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Using Adjacent Buoy Information to Predict Wave Heights of Typhoons Offshore of Northeastern Taiwan
- Chih-Chiang Wei, Chia-Jung Hsieh
- Water 2018 v.10 no.12 pp. -
- data quality, humans, monitoring, neural networks, prediction, typhoons, water waves, Taiwan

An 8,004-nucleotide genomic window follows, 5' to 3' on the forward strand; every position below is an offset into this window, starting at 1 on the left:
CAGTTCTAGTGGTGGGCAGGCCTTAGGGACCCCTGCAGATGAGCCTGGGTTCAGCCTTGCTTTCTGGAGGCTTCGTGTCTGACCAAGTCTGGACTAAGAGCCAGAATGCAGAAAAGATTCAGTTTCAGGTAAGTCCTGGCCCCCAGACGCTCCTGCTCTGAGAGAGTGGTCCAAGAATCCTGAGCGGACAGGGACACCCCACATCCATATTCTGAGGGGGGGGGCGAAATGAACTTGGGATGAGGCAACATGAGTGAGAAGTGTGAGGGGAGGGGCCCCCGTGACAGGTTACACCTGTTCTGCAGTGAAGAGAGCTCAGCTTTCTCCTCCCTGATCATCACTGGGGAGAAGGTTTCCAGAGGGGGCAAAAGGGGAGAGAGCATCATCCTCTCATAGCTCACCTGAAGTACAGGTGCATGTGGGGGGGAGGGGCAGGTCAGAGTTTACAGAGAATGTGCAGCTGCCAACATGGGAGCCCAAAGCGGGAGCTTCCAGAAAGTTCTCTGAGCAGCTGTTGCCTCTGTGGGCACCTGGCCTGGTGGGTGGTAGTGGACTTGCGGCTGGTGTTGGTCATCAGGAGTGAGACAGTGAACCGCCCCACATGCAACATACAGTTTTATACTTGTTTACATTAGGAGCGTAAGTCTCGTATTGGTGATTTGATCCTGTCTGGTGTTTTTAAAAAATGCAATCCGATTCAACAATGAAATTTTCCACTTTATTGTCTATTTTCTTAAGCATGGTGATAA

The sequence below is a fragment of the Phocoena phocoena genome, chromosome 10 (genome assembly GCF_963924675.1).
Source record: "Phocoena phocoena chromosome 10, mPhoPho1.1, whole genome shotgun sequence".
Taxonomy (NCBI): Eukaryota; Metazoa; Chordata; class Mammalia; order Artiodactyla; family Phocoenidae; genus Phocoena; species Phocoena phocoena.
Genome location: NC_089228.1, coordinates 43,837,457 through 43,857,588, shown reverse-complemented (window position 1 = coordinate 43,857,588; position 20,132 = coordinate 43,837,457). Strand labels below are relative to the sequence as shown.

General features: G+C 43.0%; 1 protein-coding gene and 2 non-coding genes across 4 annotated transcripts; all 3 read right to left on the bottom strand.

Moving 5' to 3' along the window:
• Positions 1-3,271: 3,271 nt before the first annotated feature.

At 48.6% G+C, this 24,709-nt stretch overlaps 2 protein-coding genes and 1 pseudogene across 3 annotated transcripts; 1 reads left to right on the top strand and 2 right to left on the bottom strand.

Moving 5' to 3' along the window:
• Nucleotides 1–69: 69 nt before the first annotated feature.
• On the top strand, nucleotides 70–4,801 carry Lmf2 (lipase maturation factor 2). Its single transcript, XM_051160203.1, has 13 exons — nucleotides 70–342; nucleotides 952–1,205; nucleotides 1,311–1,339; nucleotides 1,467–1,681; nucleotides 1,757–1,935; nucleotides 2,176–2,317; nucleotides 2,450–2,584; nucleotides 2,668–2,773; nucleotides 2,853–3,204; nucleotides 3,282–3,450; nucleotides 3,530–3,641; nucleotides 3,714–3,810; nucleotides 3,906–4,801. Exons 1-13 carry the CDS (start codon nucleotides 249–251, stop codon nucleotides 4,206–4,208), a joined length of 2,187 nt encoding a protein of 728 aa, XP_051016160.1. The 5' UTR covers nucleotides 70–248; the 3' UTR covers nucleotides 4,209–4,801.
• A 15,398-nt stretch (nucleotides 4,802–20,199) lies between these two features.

- In the northeastern sea area of Taiwan, typhoon-induced long waves often cause rogue waves that endanger human lives. Therefore, having the ability to predict wave height during the typhoon period is critical. The Central Weather Bureau maintains the Longdong and Guishandao buoys in the northeastern sea area of Taiwan to conduct long-term monitoring and collect oceanographic data. However, records have often become lost and the buoys have suffered other malfunctions, causing a lack of complete information concerning wind-generated waves. The goal of the present study was to determine the feasibility of using information collected from the adjacent buoy to predict waves. In addition, the effects of various factors such as the path of a typhoon on the prediction accuracy of data from both buoys are discussed herein. This study established a prediction model, and two scenarios were used to assess the performance: Scenario 1 included information from the adjacent buoy and Scenario 2 did not. An artificial neural network was used to establish the wave height prediction model. The research results demonstrated that (1) Scenario 1 achieved superior performance with respect to absolute errors, relative errors, and efficiency coefficient (CE) compared with Scenario 2; (2) the CE of Longdong (0.802) was higher than that of Guishandao (0.565); and (3) various types of typhoon paths were observed by examining each typhoon. The present study successfully determined the feasibility of using information from the adjacent buoy to predict waves. In addition, the effects of various factors such as the path of a typhoon on the prediction accuracy of both buoys were also discussed.